Korea by John McGahern
‘Foster’ by Claire Keegan
Junior Certificate English
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Korea by John McGahern 2
'You saw an execution then too, didn't you?' I asked my father, and he started to tell as he rowed. He'd been captured in an ambush in late 1919, and they were shooting prisoners in Mountjoy as reprisals at that time. He thought it was he who'd be next, for after a few days they moved him to the cell next to the prison yard. He could see out through the bars. No rap to prepare himself came to the door that night, and at daybreak he saw the two prisoners they'd decided to shoot being marched out: a man in his early thirties, and what was little more than a boy, sixteen or seventeen, and he was weeping. They blindfolded the boy, but the man refused the blindfold. When the officer shouted, the boy clicked to attention, but the man stayed as he was, chewing very slowly. He had his hands in his pockets.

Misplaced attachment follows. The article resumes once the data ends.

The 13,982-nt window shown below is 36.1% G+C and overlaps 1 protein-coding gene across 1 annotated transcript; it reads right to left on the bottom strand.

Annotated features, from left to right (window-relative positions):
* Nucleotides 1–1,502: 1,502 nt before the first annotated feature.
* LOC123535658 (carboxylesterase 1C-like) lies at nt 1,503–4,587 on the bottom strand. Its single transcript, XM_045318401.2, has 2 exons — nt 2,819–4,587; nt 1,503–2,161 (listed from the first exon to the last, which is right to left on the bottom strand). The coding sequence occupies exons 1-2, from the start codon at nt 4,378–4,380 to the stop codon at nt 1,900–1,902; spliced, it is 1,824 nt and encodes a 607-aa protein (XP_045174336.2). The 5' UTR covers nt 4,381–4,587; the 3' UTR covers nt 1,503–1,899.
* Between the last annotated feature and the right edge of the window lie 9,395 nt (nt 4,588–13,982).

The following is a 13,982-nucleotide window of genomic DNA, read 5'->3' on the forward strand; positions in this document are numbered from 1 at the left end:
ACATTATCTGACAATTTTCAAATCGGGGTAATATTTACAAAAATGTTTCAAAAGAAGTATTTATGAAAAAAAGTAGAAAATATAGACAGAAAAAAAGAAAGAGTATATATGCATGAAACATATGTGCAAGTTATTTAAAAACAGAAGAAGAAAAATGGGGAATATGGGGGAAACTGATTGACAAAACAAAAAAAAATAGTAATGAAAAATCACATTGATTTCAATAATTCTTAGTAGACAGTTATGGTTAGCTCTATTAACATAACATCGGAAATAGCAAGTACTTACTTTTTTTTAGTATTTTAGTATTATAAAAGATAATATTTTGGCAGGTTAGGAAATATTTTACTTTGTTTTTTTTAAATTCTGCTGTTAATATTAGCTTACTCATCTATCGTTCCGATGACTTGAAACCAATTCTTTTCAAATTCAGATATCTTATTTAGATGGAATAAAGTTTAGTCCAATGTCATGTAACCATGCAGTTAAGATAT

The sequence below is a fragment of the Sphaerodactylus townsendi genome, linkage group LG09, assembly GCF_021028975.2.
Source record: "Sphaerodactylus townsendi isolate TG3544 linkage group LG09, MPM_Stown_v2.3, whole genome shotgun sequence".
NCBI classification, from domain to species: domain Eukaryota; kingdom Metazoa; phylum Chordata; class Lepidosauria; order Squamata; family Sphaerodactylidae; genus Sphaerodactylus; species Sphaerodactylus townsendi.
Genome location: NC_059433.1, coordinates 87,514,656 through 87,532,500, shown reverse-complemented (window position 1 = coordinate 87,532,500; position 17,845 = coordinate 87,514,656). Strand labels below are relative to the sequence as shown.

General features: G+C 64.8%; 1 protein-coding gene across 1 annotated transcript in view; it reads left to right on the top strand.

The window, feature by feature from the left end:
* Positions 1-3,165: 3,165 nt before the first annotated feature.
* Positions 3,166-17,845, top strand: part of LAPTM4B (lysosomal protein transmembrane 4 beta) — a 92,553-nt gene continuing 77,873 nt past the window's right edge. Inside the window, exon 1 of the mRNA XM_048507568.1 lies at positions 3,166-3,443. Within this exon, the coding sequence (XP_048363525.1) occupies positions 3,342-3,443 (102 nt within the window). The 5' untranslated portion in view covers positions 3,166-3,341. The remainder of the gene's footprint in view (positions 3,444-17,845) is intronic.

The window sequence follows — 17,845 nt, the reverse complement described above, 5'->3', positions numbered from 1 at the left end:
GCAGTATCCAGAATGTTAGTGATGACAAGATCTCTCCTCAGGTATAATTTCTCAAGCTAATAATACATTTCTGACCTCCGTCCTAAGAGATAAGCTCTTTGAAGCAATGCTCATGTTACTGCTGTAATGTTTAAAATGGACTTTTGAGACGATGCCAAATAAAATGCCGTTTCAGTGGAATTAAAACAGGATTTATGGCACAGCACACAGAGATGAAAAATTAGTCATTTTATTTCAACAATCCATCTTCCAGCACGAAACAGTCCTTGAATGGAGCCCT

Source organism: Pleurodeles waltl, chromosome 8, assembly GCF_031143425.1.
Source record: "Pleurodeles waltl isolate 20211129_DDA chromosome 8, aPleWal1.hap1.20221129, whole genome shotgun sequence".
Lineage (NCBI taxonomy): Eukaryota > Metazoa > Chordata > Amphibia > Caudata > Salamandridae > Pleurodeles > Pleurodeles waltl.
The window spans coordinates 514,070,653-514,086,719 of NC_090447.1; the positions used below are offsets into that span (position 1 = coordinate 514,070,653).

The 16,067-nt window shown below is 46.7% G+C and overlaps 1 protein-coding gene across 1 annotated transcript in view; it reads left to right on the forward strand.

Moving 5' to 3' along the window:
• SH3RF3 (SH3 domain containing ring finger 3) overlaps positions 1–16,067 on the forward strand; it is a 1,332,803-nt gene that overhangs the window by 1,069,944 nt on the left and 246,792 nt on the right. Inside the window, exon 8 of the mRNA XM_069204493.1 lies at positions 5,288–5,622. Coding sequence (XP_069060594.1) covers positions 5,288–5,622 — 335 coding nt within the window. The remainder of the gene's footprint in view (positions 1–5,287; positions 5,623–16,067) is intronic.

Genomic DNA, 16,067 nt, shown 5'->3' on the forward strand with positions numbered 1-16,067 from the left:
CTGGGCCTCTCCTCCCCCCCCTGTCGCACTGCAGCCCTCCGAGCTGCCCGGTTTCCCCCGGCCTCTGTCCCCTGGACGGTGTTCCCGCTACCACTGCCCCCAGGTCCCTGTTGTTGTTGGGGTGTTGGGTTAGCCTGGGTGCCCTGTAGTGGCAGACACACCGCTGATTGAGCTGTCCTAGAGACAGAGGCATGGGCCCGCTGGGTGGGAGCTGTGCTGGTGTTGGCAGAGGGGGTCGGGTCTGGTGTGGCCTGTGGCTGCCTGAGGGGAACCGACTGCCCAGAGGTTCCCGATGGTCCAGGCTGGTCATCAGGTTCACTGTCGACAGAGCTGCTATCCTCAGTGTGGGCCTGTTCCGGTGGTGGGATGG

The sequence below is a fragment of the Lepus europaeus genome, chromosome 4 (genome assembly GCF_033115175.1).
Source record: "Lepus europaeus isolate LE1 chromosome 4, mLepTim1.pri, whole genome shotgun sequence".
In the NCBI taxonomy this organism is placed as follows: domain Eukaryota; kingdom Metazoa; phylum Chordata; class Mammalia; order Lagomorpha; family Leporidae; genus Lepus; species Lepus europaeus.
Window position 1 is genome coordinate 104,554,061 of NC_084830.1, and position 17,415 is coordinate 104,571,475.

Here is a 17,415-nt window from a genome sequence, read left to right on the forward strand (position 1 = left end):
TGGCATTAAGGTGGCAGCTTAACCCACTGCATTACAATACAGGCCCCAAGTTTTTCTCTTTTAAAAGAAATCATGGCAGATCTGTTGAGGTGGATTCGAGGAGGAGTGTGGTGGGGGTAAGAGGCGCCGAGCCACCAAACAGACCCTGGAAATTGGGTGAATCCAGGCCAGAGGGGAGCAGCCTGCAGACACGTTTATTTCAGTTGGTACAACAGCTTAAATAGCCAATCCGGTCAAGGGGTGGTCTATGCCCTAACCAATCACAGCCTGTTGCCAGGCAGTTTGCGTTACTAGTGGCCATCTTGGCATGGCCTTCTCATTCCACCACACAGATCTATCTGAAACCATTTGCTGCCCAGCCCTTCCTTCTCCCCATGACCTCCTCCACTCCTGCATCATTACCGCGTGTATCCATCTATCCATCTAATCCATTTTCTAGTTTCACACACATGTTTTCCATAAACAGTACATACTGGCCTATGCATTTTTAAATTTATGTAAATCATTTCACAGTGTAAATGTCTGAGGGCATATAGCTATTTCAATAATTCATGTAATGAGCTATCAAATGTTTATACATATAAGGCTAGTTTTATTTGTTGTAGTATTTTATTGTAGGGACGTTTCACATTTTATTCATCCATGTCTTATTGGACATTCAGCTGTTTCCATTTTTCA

'Take your hands out of your pockets,’ the officer shouted again. The man slowly shook his head.
'It's a bit too late now in the day for that,’ he said.
The officer then ordered them to fire, and as the volley rang, the boy tore at his tunic over the heart, as if to pluck out the bullets, and the buttons of the tunic began to fly into the air before he pitched forward on his face.
The other heeled quietly over on his back: it must have been because of the hands in the pockets.
The officer dispatched the boy with one shot from the revolver as he lay face downward, but he pumped five bullets in rapid succession into the man, as if to pay him back for not coming to attention.
'When I was on my honeymoon years after, it was May, and we took the tram up the hill of Howth from Sutton Cross,’ my father said as he rested on the oars. 'We sat on top in the open on the wooden seats with the rail around that made ...